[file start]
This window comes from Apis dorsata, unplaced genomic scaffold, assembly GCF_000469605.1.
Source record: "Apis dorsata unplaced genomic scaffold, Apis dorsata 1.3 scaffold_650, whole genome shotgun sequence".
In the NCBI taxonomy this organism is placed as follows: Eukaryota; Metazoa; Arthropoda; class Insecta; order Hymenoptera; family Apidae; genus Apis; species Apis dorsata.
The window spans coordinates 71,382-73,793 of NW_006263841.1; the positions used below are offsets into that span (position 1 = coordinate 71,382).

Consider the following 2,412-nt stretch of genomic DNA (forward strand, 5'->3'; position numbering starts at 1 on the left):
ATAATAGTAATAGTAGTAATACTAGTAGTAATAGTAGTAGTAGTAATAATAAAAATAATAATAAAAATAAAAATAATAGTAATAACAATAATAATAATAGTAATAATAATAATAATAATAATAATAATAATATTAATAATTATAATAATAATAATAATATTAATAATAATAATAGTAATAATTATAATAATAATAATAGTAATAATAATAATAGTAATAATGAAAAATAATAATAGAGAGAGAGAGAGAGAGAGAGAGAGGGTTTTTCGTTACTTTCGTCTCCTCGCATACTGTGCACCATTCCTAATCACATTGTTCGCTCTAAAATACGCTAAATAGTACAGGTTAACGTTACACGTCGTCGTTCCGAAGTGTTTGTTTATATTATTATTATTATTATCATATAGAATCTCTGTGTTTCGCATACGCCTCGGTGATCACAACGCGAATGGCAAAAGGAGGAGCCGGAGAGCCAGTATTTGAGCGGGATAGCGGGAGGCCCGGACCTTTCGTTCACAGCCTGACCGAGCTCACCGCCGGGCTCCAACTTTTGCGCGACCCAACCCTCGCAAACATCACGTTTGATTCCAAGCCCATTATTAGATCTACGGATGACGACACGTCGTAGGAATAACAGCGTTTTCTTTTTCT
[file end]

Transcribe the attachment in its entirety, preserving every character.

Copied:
This window comes from Apis dorsata, unplaced genomic scaffold, assembly GCF_000469605.1.
Source record: "Apis dorsata unplaced genomic scaffold, Apis dorsata 1.3 scaffold_650, whole genome shotgun sequence".
In the NCBI taxonomy this organism is placed as follows: Eukaryota; Metazoa; Arthropoda; class Insecta; order Hymenoptera; family Apidae; genus Apis; species Apis dorsata.
The window spans coordinates 71,382-73,793 of NW_006263841.1; the positions used below are offsets into that span (position 1 = coordinate 71,382).

Consider the following 2,412-nt stretch of genomic DNA (forward strand, 5'->3'; position numbering starts at 1 on the left):
ATAATAGTAATAGTAGTAATACTAGTAGTAATAGTAGTAGTAGTAATAATAAAAATAATAATAAAAATAAAAATAATAGTAATAACAATAATAATAATAGTAATAATAATAATAATAATAATAATAATAATATTAATAATTATAATAATAATAATAATATTAATAATAATAATAGTAATAATTATAATAATAATAATAGTAATAATAATAATAGTAATAATGAAAAATAATAATAGAGAGAGAGAGAGAGAGAGAGAGAGGGTTTTTCGTTACTTTCGTCTCCTCGCATACTGTGCACCATTCCTAATCACATTGTTCGCTCTAAAATACGCTAAATAGTACAGGTTAACGTTACACGTCGTCGTTCCGAAGTGTTTGTTTATATTATTATTATTATTATCATATAGAATCTCTGTGTTTCGCATACGCCTCGGTGATCACAACGCGAATGGCAAAAGGAGGAGCCGGAGAGCCAGTATTTGAGCGGGATAGCGGGAGGCCCGGACCTTTCGTTCACAGCCTGACCGAGCTCACCGCCGGGCTCCAACTTTTGCGCGACCCAACCCTCGCAAACATCACGTTTGATTCCAAGCCCATTATTAGATCTACGGATGACGACACGTCGTAGGAATAACAGCGTTTTCTTTTTCT